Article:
Full disclosure: this all feels a extremely fuzzy to me, and I’m not sure I absorbed it particularly well. I did, however, get a sense there was something useful here and wanted to highlight it to help myself remember.
The idea here is that you might really want something to happen, and work very hard to make it happen, but then at some point it's out of your control and it’s best to recognize this. Otherwise you try to control the uncontrollable and stress yourself the heck out. Here I'll just quote Harris quoting Mark Epstein:
"It's like, you write a book, you want it to be well received, you want it to be at the top of the bestsellers list, but you have limited control over what happens. You can hire a publicist, you can do every interview, you can be prepared, but you have very little control over the marketplace. So you put it out there without attachment, so it has its own life. Everything is like that."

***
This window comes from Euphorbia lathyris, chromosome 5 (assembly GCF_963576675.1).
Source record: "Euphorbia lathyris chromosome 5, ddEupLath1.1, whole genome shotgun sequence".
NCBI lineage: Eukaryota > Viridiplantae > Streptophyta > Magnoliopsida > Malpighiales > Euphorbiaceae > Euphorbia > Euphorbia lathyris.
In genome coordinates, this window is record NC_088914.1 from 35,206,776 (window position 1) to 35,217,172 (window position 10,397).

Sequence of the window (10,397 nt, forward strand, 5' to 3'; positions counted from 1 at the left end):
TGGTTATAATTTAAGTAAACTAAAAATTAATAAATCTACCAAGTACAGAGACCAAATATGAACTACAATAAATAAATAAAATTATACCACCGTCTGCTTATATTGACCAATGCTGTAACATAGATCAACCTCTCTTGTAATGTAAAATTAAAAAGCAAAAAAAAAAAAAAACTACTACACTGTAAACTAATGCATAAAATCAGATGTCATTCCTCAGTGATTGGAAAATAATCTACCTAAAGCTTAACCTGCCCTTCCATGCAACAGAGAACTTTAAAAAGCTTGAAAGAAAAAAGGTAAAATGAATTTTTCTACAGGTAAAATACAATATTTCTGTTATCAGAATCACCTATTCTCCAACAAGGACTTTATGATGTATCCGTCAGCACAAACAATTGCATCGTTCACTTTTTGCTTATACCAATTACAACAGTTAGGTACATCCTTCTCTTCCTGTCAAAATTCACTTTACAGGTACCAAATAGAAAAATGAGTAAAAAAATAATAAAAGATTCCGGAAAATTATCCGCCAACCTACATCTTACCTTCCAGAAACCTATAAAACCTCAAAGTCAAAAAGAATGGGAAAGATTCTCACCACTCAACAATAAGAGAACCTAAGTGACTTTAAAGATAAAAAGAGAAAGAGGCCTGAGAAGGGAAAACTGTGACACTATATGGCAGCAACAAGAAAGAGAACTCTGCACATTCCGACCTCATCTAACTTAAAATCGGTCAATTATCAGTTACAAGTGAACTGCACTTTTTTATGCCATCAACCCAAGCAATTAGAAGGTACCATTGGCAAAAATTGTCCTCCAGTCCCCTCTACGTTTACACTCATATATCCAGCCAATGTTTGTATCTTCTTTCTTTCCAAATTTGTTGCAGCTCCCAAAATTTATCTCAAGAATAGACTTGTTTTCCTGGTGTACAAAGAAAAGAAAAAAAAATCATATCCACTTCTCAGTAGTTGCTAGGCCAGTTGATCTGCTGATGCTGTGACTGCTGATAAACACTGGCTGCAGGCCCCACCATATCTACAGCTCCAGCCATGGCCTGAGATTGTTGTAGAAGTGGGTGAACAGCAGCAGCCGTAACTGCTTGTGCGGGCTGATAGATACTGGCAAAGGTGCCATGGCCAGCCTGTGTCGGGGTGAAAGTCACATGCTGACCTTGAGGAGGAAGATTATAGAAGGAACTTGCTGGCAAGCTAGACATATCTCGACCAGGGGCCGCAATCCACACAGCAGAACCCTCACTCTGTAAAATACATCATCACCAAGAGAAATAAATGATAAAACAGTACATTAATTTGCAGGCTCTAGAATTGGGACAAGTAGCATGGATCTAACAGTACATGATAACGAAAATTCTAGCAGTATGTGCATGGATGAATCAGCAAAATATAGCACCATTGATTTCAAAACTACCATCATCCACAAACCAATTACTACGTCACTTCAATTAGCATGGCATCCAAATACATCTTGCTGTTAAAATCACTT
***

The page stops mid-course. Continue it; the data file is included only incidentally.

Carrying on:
"You can do your best and then, if things don't go your way, still become unconstructively upset, in a way that hinders your ability to bounce back. Dropping the attachment is the real trick."
"When you are wisely ambitious, you do everything you can to succeed, but you are not attached to the outcome—so that if you fail you will be maximally resilient…"
This all might be hard to imagine doing with something as huge as a book is to its writer, but it helps to imagine it on a smaller scale—imagine asking someone out on a date. You can do your best to be awesome, but you can’t control the other person.